Call me naive (not out loud, but you catch my drift), but something seems weird about politicians. I can't quite put a finger on it. Most of them have perfectly coiffed hair and fine-fitting suits, but something just feels wrong about it. They kiss babies, shake hands with potential voters and tell us all how things are bound to get better if we put them in office, but, in the end, I still feel like something is off.
Most times, when a politician takes to the airwaves or I hear one in person, I start getting that "someone just walked over my grave" feeling. You know the feeling, when right out of nowhere, you feel a tingle creep up and down your spine? I've been thinking about this a lot (about 15 minutes or so). I think I've finally figured it out and I will now proudly share it with the millions of folks or read this column.
I believe the problem stems from the fact that many politicians struggle with something very basic: the truth. They seem to have a firm grasp of a lot of things but the truth is not one of them. Politics seems to be a place where the truth goes to die.
I've watched a couple of debates this year (in between snack breaks) and I've done a lot of reading (in People magazine) about the 2012 election cycle. It seems like every time a politician from either side of the aisle opens their mouth, they misremember the facts. Some of it is half-truths, some of it twisted facts and some of it, Lord help us all, is just outright fairy tales. It's really weird. I guess it's not a new thing to politics but it just especially egregious today.
This year will mark the seventh presidential election I will participate in. My first election was in 1988 (I turned 18 just a few days after the 1984 election. You're old! No, I'm not. Yes, you are. Haha. Please, stop using the parentheticals to insult me. Okay, but still ... you're pretty old. Haha. It ends here ...).
That year George H.W. ("Scoobie") Bush was running against somebody named Michael "Slats" Dukakis. Bush had been the vice president under the very popular president, Ronald Reagan, who had decided not to seek re-election that year because he had already served two terms and because he, and I quote, "couldn't get a decent Twinkie in the White House." Dukakis, the Democrat, was the governor of Massachusetts. Bush was known as a war hero, whose plane was shot down during World War II. Dukakis was known as a governor with some seriously bushy eyebrows, who kicked puppies as a sport (I may have some of these facts messed up but that's what I found on The Internet — The Source Of All Truth).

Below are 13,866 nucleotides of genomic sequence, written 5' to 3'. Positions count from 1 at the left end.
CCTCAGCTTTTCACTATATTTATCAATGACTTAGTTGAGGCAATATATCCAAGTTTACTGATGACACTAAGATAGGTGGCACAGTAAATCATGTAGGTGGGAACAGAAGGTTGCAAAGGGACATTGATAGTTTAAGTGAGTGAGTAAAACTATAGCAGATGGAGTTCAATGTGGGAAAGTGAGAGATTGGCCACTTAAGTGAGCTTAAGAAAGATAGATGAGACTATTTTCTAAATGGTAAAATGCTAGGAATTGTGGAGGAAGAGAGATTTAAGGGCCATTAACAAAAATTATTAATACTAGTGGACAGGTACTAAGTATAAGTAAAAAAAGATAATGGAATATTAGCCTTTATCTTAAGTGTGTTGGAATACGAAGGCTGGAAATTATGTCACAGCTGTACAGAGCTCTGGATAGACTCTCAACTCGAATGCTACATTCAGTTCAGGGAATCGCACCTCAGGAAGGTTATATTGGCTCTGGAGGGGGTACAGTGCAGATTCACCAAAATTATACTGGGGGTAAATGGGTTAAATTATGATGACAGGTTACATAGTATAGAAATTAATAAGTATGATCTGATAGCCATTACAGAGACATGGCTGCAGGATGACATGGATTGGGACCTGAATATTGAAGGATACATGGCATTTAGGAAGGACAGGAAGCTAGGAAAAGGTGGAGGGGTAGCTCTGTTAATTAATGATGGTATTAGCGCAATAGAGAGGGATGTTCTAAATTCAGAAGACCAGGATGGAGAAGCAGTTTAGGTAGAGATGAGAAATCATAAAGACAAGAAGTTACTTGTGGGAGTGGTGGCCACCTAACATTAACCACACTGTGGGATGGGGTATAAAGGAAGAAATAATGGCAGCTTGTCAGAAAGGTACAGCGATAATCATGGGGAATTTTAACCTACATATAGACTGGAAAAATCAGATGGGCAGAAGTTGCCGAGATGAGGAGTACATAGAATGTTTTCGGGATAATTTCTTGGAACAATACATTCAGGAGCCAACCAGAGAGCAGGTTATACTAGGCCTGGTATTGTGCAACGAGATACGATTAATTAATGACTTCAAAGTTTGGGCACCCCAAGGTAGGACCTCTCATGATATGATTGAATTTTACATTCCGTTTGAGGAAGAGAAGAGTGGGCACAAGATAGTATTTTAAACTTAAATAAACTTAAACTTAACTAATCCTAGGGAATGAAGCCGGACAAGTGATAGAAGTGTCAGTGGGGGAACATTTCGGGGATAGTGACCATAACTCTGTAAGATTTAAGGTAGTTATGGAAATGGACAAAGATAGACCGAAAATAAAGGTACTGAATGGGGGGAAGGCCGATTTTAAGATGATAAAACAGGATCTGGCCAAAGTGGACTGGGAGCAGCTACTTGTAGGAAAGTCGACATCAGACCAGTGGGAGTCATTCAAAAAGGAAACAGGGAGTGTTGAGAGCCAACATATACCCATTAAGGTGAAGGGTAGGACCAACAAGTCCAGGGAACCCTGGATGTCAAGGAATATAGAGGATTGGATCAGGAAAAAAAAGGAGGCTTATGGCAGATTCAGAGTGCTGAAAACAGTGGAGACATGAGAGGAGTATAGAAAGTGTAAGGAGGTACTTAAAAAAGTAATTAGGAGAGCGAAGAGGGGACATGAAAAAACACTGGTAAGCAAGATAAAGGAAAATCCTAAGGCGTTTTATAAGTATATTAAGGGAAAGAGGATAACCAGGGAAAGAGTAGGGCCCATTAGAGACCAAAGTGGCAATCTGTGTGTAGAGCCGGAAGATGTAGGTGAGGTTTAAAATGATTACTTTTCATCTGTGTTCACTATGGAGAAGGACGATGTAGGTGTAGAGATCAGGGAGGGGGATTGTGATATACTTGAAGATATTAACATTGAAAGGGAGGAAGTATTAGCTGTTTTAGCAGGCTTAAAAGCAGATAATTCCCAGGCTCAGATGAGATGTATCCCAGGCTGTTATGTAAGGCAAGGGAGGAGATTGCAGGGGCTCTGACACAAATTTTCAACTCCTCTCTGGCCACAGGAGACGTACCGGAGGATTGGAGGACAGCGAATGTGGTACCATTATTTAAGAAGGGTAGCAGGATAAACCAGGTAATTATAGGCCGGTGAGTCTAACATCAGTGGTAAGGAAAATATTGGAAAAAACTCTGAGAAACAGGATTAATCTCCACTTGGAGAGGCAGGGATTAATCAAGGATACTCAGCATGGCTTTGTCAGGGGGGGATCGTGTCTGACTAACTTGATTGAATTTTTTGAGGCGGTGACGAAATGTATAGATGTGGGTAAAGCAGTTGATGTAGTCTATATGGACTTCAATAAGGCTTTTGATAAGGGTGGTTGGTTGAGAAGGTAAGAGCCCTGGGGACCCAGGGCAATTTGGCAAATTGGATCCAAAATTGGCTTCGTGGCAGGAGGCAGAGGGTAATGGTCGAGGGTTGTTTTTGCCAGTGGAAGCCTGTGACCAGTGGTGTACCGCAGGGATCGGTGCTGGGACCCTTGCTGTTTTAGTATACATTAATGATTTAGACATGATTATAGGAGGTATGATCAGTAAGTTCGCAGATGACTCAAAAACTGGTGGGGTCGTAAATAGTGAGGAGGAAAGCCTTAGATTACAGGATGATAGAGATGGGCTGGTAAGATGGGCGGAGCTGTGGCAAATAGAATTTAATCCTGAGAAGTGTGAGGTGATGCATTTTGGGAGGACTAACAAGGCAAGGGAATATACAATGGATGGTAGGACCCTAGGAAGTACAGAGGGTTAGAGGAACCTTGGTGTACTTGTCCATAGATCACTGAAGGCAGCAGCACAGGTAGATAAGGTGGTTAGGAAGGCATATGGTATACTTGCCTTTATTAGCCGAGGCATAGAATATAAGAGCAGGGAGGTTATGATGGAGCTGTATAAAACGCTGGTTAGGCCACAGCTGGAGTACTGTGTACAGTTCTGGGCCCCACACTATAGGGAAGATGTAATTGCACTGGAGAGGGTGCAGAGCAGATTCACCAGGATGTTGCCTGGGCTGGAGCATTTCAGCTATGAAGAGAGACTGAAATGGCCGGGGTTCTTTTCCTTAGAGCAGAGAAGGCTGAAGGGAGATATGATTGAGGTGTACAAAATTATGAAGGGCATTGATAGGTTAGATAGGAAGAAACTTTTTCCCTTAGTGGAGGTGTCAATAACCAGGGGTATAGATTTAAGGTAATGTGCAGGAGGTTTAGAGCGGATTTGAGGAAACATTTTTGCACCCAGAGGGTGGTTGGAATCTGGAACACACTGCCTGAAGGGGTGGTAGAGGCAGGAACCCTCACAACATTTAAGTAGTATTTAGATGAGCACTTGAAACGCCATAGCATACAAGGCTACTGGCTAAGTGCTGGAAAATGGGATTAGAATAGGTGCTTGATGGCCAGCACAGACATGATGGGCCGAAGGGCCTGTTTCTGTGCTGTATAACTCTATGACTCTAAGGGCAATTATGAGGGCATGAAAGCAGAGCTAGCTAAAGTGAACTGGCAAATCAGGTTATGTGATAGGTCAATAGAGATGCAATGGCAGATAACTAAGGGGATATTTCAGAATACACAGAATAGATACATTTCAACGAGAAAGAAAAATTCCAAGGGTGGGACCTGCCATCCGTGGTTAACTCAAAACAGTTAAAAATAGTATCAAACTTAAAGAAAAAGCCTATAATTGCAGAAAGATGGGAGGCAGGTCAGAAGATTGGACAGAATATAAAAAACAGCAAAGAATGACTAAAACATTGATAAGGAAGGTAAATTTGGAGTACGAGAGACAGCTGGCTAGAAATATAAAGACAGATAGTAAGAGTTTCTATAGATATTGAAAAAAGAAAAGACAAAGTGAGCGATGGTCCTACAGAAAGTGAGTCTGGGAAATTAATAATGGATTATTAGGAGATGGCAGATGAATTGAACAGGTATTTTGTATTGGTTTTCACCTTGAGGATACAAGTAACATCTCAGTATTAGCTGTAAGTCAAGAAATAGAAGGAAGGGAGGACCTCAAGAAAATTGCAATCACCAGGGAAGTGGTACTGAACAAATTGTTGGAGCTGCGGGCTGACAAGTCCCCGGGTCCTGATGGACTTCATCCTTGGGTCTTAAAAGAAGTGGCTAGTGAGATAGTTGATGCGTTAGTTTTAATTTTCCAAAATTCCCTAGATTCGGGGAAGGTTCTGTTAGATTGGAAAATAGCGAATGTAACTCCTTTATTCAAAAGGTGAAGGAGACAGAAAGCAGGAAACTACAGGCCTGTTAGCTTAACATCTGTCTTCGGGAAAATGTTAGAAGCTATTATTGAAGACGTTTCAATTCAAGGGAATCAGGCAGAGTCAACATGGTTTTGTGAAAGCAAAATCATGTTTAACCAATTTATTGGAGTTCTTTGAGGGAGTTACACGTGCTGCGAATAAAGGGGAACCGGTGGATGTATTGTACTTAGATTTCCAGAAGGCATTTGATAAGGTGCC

I don't remember who I voted for that year but I was proud to vote.
I'm sure they lied about each other and struggled with patching together a 100% true story, but I don't remember it. I know for sure we didn't have anything like www.factcheck.org back in those days — mostly because Al Gore hadn't invented the Internet yet, but still. We didn't need to fact check (or maybe we should have). But today, as we say in Oklahoma, "you can't believe nobody."
It's sad really because all anybody hear are the "facts" politicians state while speaking at debates or to the American public in places most of us have never heard of like Ohio, Wisconsin and Florida (although I think I've heard of Florida in a mythical The Lost City of Atlantis sort of way. I understand it's somewhere between here and Key West).
I guess we all struggle with the truth. I know I do. I have a lot of good in me but, I'm ashamed to say, I don't always tell the truth.
It probably started out at an early age, when my mom told me about Santa Claus and The Tooth Fairy (Spoiler Alert: They aren't real, unless you ask a politician and then all bets are off). When I was about 8 or 9 years old, I almost came to blow with a kid in my school who had the audacity to tell me Santa Claus was just my parents. It was a pretty tense stand-off for a while, until we both split a Twinkie and went our own ways.
I guess all I'm saying is that politicians are really just like us: human beings. It doesn't always seem like it because of that great hair and blue suits with the red ties, but they are all just humans. They lie. They breathe. They feel. They love. They hurt. So, I guess we should forgive them. Don't believe everything they say, but forgive them.
And in this year's election, I would like to personally endorse Twinkies and The Tooth Fairy.